With one of the oldest and largest Chinatowns in the country, it stands to reason Downtown Boston offers plenty of authentic Chinese restaurants and hole-in-the-wall dumpling spots. But there are also top-notch kitchens churning out delicate noodles, flavorful dim sum, and diverse regional fare all over Boston, Cambridge and surrounding areas. Chinese restaurants are a popular and inexpensive late-night dining option in a city that is notorious for shutting down early; several of Boston’s top Chinese eateries get packed after 2am, when many of the best bars in Boston (and best clubs in Boston) close down.
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Best Chinese restaurants in Boston
By day, it’s a serene temple to freshly prepared American-Chinese cuisine with an award-winning wine list; on weekend nights, a DJ spins Top 40 hits in the E Room bar. Take your time perusing the extensive menu—the owners pride themselves on using high-quality ingredients and hormone-free meat for specialties such as Golden Temple ribs and crispy orange beef.
Asian art, sleek banquettes and a prominently positioned full bar dispensing exotic cocktails in retro tiki glasses give Changsho’s contemporary dining room an upscale feel. The impression is reinforced by highly professional service—the affable waitstaff will guide you through the menu of Hunan and Szechuan specialties. Popular options include delicate steamed edamame dumplings, sumptuous lobster with ginger scallions, and northern Chinese classics like Kung Pao chicken.
Currently the only Hunanese restaurant in the Boston area, Sumiao Hunan Kitchen is located near Kendall Square, which explains the presence of local techies and office workers in the bright, colorful environs. The restaurant—a labor of love from Sumiao Chen, a female restaurateur and scientist from Xiangtan, Hunan—offers the bold flavors and fiery spices that define Hunanese cuisine, one of the most exciting among regional Chinese styles. The kitchen combines traditional recipes and techniques with high-quality sourcing and modern touches; this approach yields flavorful dishes, including several exotic, unique options.
Office workers and hoodie-clad students pack this 20-seat, cash-only noodle house to tuck into steaming bowls of spicy soup and orders of hand-pulled flour noodles (smacked into shape on the premises). Carnivores have plenty of choices, such as the stellar cumin-lamb noodles and the namesake pork or beef flatbread sandwiches, a staple food in the owner’s Western Chinese region of Xi’an. Due to the limited space and scruffy environs, most customers take their orders to go.
Some of the city’s most famous chefs swear by this barebones, 24-seat Chinatown eatery for its inexpensive, handmade dumplings. Steamed or pan-fried, the doughy purses come in numerous options; fillings include chicken, cabbage, pork, fish, and shrimp. The rest of the Szechuan-leaning menu also tantalizes with dishes such as chilled spicy pork ears and spicy salt and pepper shrimp.
Even if you don’t live in the area, this consistently packed gem is worth the trek for its freshly prepared, authentic Taiwanese (and Chinese) eats served in a relaxed, contemporary setting (slate floor, dark, Asian-style woodwork). Attentive staff start you off with complimentary pickled veggies and hot tea. Progress to handmade dumplings and stellar savories such as cuttlefish with scallion and ginger, and stir-fried Chinese watercress with minced garlic.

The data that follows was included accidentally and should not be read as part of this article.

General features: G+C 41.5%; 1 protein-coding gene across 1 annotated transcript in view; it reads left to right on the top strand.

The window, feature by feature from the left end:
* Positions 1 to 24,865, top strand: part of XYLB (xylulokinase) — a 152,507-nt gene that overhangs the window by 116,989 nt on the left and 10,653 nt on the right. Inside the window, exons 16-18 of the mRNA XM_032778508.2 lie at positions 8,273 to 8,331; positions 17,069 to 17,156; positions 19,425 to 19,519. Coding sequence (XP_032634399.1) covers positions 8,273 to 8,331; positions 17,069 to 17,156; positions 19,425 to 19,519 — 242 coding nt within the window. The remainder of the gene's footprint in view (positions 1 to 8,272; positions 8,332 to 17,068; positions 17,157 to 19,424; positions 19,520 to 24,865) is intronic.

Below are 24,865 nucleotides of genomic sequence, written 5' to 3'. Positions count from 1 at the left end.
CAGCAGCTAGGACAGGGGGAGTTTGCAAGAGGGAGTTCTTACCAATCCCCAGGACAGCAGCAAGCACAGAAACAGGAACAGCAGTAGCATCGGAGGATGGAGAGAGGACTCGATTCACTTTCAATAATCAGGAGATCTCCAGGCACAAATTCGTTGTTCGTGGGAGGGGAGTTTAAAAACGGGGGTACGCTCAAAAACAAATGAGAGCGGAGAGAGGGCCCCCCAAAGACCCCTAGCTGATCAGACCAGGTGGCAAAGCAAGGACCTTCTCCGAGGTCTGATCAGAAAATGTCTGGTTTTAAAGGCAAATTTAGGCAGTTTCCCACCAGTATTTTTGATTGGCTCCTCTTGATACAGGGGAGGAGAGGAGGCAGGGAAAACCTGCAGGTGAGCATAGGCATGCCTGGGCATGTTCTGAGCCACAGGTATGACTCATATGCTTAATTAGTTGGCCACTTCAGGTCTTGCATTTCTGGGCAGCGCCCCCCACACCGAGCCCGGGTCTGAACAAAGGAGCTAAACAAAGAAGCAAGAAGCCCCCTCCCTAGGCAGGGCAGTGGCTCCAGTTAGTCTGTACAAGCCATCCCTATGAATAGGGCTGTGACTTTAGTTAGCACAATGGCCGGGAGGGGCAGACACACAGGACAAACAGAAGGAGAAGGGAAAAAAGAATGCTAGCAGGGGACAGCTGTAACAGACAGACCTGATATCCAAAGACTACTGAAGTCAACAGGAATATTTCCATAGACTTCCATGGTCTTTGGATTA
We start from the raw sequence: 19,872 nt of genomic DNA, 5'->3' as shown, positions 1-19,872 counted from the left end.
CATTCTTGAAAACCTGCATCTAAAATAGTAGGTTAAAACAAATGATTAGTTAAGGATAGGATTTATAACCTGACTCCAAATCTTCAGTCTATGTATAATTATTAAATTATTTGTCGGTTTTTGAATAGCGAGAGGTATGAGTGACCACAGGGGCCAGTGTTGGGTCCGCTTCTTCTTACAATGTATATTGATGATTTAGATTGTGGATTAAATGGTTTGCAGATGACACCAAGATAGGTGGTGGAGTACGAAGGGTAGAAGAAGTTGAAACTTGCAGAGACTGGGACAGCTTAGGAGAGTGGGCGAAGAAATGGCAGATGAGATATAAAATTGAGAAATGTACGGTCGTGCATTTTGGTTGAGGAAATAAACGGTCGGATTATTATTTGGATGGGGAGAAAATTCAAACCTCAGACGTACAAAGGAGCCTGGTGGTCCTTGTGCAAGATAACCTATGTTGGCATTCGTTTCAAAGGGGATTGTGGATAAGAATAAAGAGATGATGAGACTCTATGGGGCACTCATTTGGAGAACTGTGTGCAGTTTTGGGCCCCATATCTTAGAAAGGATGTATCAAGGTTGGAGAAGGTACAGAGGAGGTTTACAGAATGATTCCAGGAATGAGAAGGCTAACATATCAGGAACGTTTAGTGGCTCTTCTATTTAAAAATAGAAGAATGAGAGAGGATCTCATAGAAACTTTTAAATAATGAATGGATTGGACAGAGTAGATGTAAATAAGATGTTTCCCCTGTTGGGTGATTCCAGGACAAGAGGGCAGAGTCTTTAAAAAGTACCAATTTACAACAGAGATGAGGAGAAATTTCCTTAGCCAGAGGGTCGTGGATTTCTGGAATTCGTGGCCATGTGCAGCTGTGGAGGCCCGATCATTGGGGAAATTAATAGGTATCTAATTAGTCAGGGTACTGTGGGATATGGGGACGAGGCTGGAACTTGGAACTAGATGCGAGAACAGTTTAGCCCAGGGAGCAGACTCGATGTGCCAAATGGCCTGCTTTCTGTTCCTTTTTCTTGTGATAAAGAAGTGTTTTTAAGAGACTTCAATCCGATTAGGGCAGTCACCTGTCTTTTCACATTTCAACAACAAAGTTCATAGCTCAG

If the name conjures up bucolic landscapes, Peach Farm’s dowdy basement digs promptly erase them. Happily, the Hong Kong-style seafood soon makes amends. Spiced dry-fried eel, enormous steamed oysters in black bean sauce, and lobster stir-fried with ginger and scallions are all superlative.
Even during its regular dinner service, New Shanghai offers dim sum–style dining. The dumplings (steamed or fried) and buns are among the area’s best, while an array of cold appetizers—pickled, salted and smoked—beckons the bold of palate. Other intriguing options include giant-sized lion’s head meatballs (juicy ground pork in a fine gravy) and sweet-and-spicy garlic pork, served in spongy rice-flour “pockets.”
This tastefully understated Huron Village spot is a cut above a standard-issue neighborhood joint. With a menu that spans Szechuan, Taiwanese and Mandarin fare, everything is cooked fresh to order. This translates to noticeably fresher, lighter flavors, as represented by the Taiwanese spicy mushroom salad and the fiery volcano chicken, which is marinated, fried, and then stir-fried with five spices to create a succulent dish.
Down a side street and up a flight of stairs, Taiwan Café can be hard to find, making the journey part of the adventure. With more than 100 items, the sprawling menu incorporates something for everyone, especially those with an adventurous palate. (Lily buds, duck tongues, and pork intestines make multiple appearances.) Curious types interested in trying Taiwanese-style dishes - including soups, noodles, dumplings, and meats - are well-served.
White walls, utilitarian floor tiles and sparse decor create a somewhat stark setting, but who cares? This cheap-eats fixture in North Cambridge is known for its dumplings (pan-fried or steamed) and vast menu, which includes specialties like Szechuan-style fish with black bean sauce and cumin-spiced lamb.